Faced with rising stressed assets over the past two years, the nation's largest bank SBI has said it does not expect to come out of the woods till the end of 2014 and an uptick in growth is central to the turnaround of the banking system.
Mumbai: Faced with rising stressed assets over the past two years, the nation's largest bank SBI has said it does not expect to come out of the woods till the end of 2014 and an uptick in growth is central to the turnaround of the banking system.
"Even when I joined I had said that I do not see anything (improvement in asset quality) before three quarters and I continue to maintain that. I don't think you can see a turnaround that fast," State Bank of India chairperson Arundhati Bhattacharya said in an interview.
Replying to questions on bad assets, she said some improvement may be seen after the forthcoming general elections but any concrete signals can come only towards the end of 2014.
"You would see the stress lessening when you see GDP growth going up. Till such a time, the stress is going to be there," she said, adding that revival of stressed projects is essential for the economy to revive.
Bhattacharya said she hopes that clearances granted by the Cabinet Committee on Investment (CCI) will result in some loan demand by March, as state-level approvals are likely to be secured by the companies over the course of this quarter.
CCI, since last June, has cleared 128 large projects worth over Rs 4 trillion (Rs 4 lakh crore), while over 200 more projects involving more than Rs 14 trillion are still stuck for want of various approvals. After the approval, projects need certain state-level clearances as well.
Hence, the tepid loan demand from corporates even in the current busy credit season. Till mid-December credit growth was a poor 14.7 percent, according to RBI data.
SBI's net profit dipped 35.08 percent to Rs 2,375 crore in the July-September quarter because of 43.99 percent jump in provisioning for bad loans at Rs 2,646 crore and a massive spike in pension coverage.
Bhattacharya, who took over in October before the Q2 earnings were released, said that the dip in profits and a surge in stressed assets was not due to a "clean up".
The bad loan numbers represent a true picture of things at the bank and no "clean-up" has been done by her, she said.
"Absolutely no extraordinary cleaning has been done... The economy is bad, we are doing a lot of provisions on pensions and wage revisions. That is how the numbers were impacted. It has nothing to do with my coming in and that anybody else in position would have also reported the same set of numbers," Bhattacharya added.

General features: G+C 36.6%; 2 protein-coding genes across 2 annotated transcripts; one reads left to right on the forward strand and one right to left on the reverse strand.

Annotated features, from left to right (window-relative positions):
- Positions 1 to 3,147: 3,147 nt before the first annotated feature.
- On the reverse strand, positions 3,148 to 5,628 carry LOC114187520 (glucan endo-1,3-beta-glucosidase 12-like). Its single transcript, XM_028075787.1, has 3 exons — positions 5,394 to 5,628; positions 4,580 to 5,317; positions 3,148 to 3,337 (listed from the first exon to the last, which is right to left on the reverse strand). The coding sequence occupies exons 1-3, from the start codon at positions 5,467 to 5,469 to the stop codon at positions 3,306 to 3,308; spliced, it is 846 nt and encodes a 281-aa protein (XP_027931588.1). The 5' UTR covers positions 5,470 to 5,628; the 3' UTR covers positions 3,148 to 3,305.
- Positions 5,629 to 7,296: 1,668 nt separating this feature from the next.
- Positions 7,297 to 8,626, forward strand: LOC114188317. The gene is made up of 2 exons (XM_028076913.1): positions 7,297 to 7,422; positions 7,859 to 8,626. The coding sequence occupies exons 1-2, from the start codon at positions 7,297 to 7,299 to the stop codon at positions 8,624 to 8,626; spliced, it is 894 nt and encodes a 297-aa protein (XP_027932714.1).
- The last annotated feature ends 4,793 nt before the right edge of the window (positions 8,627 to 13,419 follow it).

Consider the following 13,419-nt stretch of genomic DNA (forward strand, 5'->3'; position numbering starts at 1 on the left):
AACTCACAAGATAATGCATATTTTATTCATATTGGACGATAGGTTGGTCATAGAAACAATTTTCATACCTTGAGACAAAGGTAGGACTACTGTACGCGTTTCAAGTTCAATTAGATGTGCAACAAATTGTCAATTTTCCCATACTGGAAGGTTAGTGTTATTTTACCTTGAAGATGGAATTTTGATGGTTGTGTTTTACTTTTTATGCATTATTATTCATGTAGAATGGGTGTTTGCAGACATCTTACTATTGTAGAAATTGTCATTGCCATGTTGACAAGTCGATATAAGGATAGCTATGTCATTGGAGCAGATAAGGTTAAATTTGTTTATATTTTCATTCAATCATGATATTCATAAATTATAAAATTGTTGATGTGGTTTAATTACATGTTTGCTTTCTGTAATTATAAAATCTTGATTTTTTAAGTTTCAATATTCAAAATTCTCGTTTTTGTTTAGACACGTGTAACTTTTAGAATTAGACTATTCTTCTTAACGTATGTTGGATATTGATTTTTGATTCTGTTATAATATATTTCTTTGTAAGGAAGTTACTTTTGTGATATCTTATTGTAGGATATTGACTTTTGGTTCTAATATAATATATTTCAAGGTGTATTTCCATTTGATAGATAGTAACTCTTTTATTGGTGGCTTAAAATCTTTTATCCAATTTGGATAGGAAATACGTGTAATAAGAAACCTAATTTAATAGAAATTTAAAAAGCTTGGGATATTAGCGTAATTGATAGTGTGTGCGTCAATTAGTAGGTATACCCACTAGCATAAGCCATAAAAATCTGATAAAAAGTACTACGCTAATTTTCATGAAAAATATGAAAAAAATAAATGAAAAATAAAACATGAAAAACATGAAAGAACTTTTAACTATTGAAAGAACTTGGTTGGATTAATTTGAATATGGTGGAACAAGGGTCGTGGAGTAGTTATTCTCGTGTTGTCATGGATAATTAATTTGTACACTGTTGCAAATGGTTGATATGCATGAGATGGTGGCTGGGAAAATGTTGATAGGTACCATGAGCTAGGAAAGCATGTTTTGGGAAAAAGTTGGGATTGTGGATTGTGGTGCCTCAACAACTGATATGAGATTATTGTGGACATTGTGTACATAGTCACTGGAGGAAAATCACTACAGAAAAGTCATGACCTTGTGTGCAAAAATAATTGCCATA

The Reserve Bank, in its financial stability report released last week, flagged the Non Performing Assets issue and said the health of banks worsened in past six months.
"The strain on asset quality continues to be a major concern," the report said, adding that in a base case scenario - with the present conditions continuing - gross NPAs will rise to 4.6 percent by September 2014 from 4.2 percent in September 2013, and if economic conditions deteriorate, this will be 7 percent by March 2015.
The report also noted that the amount of recast loans touched an all-time high of 4 trillion or 10.2 percent of the overall advances as of September 2013.
The state-run banks will be the worst-affected, the report said and pegged their gross NPAs at 4.9 percent by March 2015, and that of new private sector banks at 2.7 percent. If the restructured assets are added, the total stressed advances ratio rose to 10.2 percent in September 2013 from the 9.2 percent in March 2013, the RBI said.
On pension provisions, the first-ever woman SBI chief said the issue of higher provisions arises from the change in mortality table by the insurers, which has gone up to 81 years from 76.
"The bank has to provide for Rs 2,400 crore towards pensions, and we are doing Rs 600 crore each quarter. We have done two quarters and we will be doing two more quarters and then we will see how it is," Bhattacharya said.
On the wage hike she said, no final settlement has been arrived at by the IBA.
For banks, Bhattacharya said, problems arise because of the mismatch in the funding patterns wherein banks fund long-term assets with short-to-mid-term money.
At present 10-year deposits are funding assets with a lifespan of over 30 years and any hiccup in the project is bound to create problem for any bank, she said.
"You are front-loading repayments. In case there is any diversion on execution or on the fact that growth assumptions are not correct, then you will see stress appearing in the system," she said.
"We need to strengthen the working of all the spokes in the ecosystem, like an improvement in takeout financing and corporate bond market to tide over the issue," she added.
Bhattacharya also said that although the existing laws are adequate to tackle the bad assets/recovery issue, there is a need for institutions like the debt recovery tribunals to function in a timely manner as a precondition for faster resolution of recovery cases.
"Limited period should be given for the company. We get injunctions from various agencies and courts, which delay the recovery process," she said.
The government and the Reserve Bank have repeatedly expressed concern over the bad assets issue and also come up with a slew of changes in the regulations periodically to make it easier for banks to recover funds.
The latest includes a discussion paper by the RBI which is aimed at early resolution of NPAs and NPA management.